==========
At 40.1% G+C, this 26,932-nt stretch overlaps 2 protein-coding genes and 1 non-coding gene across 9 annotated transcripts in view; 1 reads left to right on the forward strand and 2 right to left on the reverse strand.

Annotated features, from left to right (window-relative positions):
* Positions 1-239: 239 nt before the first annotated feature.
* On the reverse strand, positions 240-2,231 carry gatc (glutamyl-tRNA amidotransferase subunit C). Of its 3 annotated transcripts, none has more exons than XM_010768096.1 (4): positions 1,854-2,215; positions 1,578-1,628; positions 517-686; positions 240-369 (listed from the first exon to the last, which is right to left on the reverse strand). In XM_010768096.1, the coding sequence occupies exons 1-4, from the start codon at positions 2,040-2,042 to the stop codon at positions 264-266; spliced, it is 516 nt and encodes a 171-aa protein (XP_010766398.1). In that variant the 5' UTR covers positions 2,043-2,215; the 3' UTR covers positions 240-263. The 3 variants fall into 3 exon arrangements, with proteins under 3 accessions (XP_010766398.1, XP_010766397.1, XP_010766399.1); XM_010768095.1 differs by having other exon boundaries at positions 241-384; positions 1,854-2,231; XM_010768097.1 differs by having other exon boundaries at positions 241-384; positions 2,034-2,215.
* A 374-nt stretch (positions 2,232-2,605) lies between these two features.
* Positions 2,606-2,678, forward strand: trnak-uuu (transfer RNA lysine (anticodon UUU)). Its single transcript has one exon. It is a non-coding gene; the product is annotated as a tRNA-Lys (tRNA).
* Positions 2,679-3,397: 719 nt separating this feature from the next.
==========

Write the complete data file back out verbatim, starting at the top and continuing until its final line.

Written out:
At 40.1% G+C, this 26,932-nt stretch overlaps 2 protein-coding genes and 1 non-coding gene across 9 annotated transcripts in view; 1 reads left to right on the forward strand and 2 right to left on the reverse strand.

Annotated features, from left to right (window-relative positions):
* Positions 1-239: 239 nt before the first annotated feature.
* On the reverse strand, positions 240-2,231 carry gatc (glutamyl-tRNA amidotransferase subunit C). Of its 3 annotated transcripts, none has more exons than XM_010768096.1 (4): positions 1,854-2,215; positions 1,578-1,628; positions 517-686; positions 240-369 (listed from the first exon to the last, which is right to left on the reverse strand). In XM_010768096.1, the coding sequence occupies exons 1-4, from the start codon at positions 2,040-2,042 to the stop codon at positions 264-266; spliced, it is 516 nt and encodes a 171-aa protein (XP_010766398.1). In that variant the 5' UTR covers positions 2,043-2,215; the 3' UTR covers positions 240-263. The 3 variants fall into 3 exon arrangements, with proteins under 3 accessions (XP_010766398.1, XP_010766397.1, XP_010766399.1); XM_010768095.1 differs by having other exon boundaries at positions 241-384; positions 1,854-2,231; XM_010768097.1 differs by having other exon boundaries at positions 241-384; positions 2,034-2,215.
* A 374-nt stretch (positions 2,232-2,605) lies between these two features.
* Positions 2,606-2,678, forward strand: trnak-uuu (transfer RNA lysine (anticodon UUU)). Its single transcript has one exon. It is a non-coding gene; the product is annotated as a tRNA-Lys (tRNA).
* Positions 2,679-3,397: 719 nt separating this feature from the next.